The time lapses which Tcherniakov built into the story became simply annoying, as each one was announced by a subtitle projected on the black curtain that collapsed across the stage at each of the numerous scene breaks.  Those breaks also interrupted the flow of the action to excess.  Of course in a traditional production scene changes have to happen, but is it really necessary to keep lowering the curtain?  Those subtitles could equally well appear on the Surtitle screen above the proscenium.


One other directorial choice caused significant problems.  Tcherniakov aptly chose to present Don Giovanni and his sidekick Leporello as fountains of energy, in contrast to the relatively static behaviour of the other characters.  Fair enough.  But having the singers moving too energetically -- while singing -- caused periodic dropouts in the vocal sound.  Since the pre-eminent feature that distinguishes opera from theatre is the singing, I certainly have to complain when the stage movement makes the music vanish!  If this happens in a house of relatively modest size like the Four Seasons Centre, how much worse would the problem be in one of the more cavernous major opera houses of the world?


If all of this sounds like the production was a resounding flopperoo, be not deceived.  The musical quality of the performance was totally impressive, right across the board.  The singing cast were uniformly strong.  Among the women in the company I would single out Jennifer Holloway as Donna Elvira, who rose very effectively to both the musical and dramatic challenges always present in this conflicted character, as well as the extra challenges inherent in Tcherniakov's re-visioning of the opera.  Her powerful rendering of Mi tradi was a major highlight of Act 2.   Canadian tenor Michael Schade, a world-renowned Mozart specialist, sang with great finesse and beauty as Don Ottavio, including the use of his finest light tones in pianissimo singing that was still clearly audible in every note.  Sasha Dijahanian impressed with her lovely clear tone as Zerlina, while also effectively portraying the young woman bewitched by Don Giovanni's powerful personality.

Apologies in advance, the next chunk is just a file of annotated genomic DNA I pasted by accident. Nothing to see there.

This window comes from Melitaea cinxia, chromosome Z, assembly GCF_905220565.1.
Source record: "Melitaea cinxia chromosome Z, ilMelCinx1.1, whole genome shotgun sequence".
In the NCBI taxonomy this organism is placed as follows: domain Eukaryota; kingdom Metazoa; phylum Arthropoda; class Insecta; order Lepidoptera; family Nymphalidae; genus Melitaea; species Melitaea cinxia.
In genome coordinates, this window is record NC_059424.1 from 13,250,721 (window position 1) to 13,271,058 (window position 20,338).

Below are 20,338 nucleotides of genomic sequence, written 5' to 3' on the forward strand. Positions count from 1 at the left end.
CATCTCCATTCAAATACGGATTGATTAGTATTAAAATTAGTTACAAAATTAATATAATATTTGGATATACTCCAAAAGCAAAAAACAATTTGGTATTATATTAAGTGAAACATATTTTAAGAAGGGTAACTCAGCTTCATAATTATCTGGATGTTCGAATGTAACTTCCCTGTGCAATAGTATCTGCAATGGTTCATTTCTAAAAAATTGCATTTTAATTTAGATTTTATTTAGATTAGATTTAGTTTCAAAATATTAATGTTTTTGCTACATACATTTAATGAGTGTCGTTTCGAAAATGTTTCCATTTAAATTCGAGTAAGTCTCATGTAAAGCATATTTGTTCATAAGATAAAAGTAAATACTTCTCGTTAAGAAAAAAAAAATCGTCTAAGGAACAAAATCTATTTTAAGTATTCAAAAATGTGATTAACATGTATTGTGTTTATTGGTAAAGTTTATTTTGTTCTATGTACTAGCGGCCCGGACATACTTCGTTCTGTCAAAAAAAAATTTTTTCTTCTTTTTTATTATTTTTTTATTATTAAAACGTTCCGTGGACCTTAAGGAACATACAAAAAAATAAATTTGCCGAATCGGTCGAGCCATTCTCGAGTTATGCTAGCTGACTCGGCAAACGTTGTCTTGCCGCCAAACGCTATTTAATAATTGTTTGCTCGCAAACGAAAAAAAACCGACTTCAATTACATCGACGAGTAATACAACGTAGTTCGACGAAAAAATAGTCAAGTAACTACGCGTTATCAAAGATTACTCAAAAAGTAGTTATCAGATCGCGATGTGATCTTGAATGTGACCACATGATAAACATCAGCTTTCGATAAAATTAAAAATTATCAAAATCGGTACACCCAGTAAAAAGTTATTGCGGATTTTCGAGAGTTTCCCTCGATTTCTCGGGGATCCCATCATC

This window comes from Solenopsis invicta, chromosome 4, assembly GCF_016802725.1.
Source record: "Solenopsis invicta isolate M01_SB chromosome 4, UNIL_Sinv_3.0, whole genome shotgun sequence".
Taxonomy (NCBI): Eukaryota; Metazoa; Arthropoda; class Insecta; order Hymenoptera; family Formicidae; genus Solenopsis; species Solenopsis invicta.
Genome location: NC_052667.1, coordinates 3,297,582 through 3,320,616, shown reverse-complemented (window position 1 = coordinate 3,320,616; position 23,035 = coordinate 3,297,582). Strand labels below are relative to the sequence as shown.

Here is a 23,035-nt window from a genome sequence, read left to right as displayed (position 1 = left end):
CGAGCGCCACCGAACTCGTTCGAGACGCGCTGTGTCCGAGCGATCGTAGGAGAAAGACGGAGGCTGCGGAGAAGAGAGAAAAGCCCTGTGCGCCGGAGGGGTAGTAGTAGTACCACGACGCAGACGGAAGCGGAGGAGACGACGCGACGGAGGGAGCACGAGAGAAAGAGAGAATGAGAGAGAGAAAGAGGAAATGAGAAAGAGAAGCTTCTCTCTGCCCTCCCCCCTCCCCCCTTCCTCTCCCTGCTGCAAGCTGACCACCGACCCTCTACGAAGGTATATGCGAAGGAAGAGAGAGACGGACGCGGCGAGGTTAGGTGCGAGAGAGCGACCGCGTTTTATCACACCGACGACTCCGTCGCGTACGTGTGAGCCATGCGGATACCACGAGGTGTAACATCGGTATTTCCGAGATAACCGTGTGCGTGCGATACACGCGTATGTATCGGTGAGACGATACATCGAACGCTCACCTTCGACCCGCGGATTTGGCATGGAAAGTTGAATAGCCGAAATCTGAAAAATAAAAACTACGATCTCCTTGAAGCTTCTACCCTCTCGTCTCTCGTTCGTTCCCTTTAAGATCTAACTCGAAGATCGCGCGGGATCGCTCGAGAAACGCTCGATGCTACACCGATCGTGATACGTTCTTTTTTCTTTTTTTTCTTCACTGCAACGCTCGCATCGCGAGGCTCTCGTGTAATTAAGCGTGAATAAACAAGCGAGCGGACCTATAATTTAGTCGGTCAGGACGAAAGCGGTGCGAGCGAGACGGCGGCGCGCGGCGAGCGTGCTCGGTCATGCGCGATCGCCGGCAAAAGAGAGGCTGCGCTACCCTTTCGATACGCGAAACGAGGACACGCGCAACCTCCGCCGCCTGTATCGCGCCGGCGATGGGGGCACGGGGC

Baritone Kyle Ketelson was a fine Leporello, his playful acting complementing his magnificent singing in the famous Catalogue Aria in which he discusses the contents of Don Giovanni's "little black book" with Donna Elvira.  His onstage acting partnership with Don Giovanni definitely cranked up the energy level whenever the two appeared together.


In the title role, Russell Braun gave a memorable performance.  This production demands that the Don descend by degrees into dissolution, his drinking becoming progressively more extreme as the voice and face of the Commendatore haunts him.  In the end, he dies on stage from what appears to be a heart attack.  My sister (who attended the show with me) aptly commented that he didn't need to be dragged into hell because he was already there.  I would agree, and add that the hell he suffered wasn't even of his own making since the forces within him driving him through his life to his death were too great even for him to control.  Braun captured all the degrees of this descent powerfully and clearly, and matched it with singing of even greater power and energy.  His greatest moment was his high-stakes reading of the near-impossible Finch'han dal vino, the high speed delivery of the text well paired with an energetic staging that yet made the aria completely audible and intelligible. 


Conductor Michael Hofstetter in his COC debut drew beguiling sounds from the orchestra and led a nimble, alert reading that strongly supported the singers.  As a musician, my one quibble lies with the powerful opening of the overture.  Why, oh, why is it considered impossible to play that thunderous opening as Mozart wrote it?  The rolling chord of D Minor lasts five beats with a clearly marked three beats of rest following, but in practice (last night being no exception) you get maybe 1.5 to 1.7 beats of rest if you are lucky.  If there is such a thing as "grammar" in music (I believe there is) the failure to respect those three full beats of rest makes nonsense of the opening chords.  Some day, maybe I'll hear a conductor who is brave enough to play it as Mozart wrote it.  Maybe.


You will never get such a thing as a "definitive" interpretation of a masterpiece like Don Giovanni.  It ranks as one of those art works which can be infinitely re-interpreted for centuries after its creation.  This COC production certainly was challenging, intriguing, and maddening in equal measures.  The director's conception was an interesting one, even when it conflicted with the text.  The musical values of the performance were first-rate throughout.  Where it failed was with the staging of the second act, with all its confusing and tedious stillness, and unclear stage pictures.  This, I think, was probably responsible for the rather "polite" applause which greeted the closing curtain, applause which really only became enthusiastic with the appearance at the end of the curtain calls by Leporello and Don Giovanni.  This entire cast of singers certainly deserved better recognition for their fine work.